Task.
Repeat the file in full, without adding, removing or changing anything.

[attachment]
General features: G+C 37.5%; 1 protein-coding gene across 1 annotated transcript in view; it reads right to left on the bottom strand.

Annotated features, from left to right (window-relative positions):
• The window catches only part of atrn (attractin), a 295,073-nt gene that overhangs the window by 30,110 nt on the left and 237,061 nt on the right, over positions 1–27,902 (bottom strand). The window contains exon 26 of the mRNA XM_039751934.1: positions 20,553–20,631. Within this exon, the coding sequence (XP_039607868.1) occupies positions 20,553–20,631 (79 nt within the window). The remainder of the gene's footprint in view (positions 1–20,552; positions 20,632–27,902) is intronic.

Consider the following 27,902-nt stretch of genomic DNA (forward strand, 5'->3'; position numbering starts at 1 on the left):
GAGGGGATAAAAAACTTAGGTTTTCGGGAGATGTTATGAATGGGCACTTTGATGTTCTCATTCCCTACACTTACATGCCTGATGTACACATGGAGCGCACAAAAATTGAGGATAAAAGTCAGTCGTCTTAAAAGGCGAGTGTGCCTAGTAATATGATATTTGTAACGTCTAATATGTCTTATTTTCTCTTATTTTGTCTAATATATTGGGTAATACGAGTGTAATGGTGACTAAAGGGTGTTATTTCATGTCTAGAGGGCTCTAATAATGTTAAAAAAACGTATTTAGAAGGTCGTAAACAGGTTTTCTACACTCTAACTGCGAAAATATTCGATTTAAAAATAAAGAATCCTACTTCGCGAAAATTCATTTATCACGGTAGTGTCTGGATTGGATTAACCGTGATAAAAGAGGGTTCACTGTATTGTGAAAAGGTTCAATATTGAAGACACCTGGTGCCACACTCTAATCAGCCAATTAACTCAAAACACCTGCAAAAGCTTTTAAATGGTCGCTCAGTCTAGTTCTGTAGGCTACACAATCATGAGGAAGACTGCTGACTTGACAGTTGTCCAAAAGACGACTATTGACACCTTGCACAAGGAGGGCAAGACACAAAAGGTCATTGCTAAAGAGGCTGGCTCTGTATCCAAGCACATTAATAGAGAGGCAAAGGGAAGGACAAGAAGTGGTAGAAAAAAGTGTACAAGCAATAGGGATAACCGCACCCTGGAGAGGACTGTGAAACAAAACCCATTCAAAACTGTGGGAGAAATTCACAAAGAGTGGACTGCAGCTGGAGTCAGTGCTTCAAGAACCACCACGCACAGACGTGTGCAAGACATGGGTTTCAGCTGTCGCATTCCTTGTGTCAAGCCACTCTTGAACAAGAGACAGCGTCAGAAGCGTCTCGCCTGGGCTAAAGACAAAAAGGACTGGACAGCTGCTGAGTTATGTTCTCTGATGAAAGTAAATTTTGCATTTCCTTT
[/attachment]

General features: G+C 37.5%; 1 protein-coding gene across 1 annotated transcript in view; it reads right to left on the bottom strand.

Annotated features, from left to right (window-relative positions):
• The window catches only part of atrn (attractin), a 295,073-nt gene that overhangs the window by 30,110 nt on the left and 237,061 nt on the right, over positions 1–27,902 (bottom strand). The window contains exon 26 of the mRNA XM_039751934.1: positions 20,553–20,631. Within this exon, the coding sequence (XP_039607868.1) occupies positions 20,553–20,631 (79 nt within the window). The remainder of the gene's footprint in view (positions 1–20,552; positions 20,632–27,902) is intronic.

Consider the following 27,902-nt stretch of genomic DNA (forward strand, 5'->3'; position numbering starts at 1 on the left):
GAGGGGATAAAAAACTTAGGTTTTCGGGAGATGTTATGAATGGGCACTTTGATGTTCTCATTCCCTACACTTACATGCCTGATGTACACATGGAGCGCACAAAAATTGAGGATAAAAGTCAGTCGTCTTAAAAGGCGAGTGTGCCTAGTAATATGATATTTGTAACGTCTAATATGTCTTATTTTCTCTTATTTTGTCTAATATATTGGGTAATACGAGTGTAATGGTGACTAAAGGGTGTTATTTCATGTCTAGAGGGCTCTAATAATGTTAAAAAAACGTATTTAGAAGGTCGTAAACAGGTTTTCTACACTCTAACTGCGAAAATATTCGATTTAAAAATAAAGAATCCTACTTCGCGAAAATTCATTTATCACGGTAGTGTCTGGATTGGATTAACCGTGATAAAAGAGGGTTCACTGTATTGTGAAAAGGTTCAATATTGAAGACACCTGGTGCCACACTCTAATCAGCCAATTAACTCAAAACACCTGCAAAAGCTTTTAAATGGTCGCTCAGTCTAGTTCTGTAGGCTACACAATCATGAGGAAGACTGCTGACTTGACAGTTGTCCAAAAGACGACTATTGACACCTTGCACAAGGAGGGCAAGACACAAAAGGTCATTGCTAAAGAGGCTGGCTCTGTATCCAAGCACATTAATAGAGAGGCAAAGGGAAGGACAAGAAGTGGTAGAAAAAAGTGTACAAGCAATAGGGATAACCGCACCCTGGAGAGGACTGTGAAACAAAACCCATTCAAAACTGTGGGAGAAATTCACAAAGAGTGGACTGCAGCTGGAGTCAGTGCTTCAAGAACCACCACGCACAGACGTGTGCAAGACATGGGTTTCAGCTGTCGCATTCCTTGTGTCAAGCCACTCTTGAACAAGAGACAGCGTCAGAAGCGTCTCGCCTGGGCTAAAGACAAAAAGGACTGGACAGCTGCTGAGTTATGTTCTCTGATGAAAGTAAATTTTGCATTTCCTTT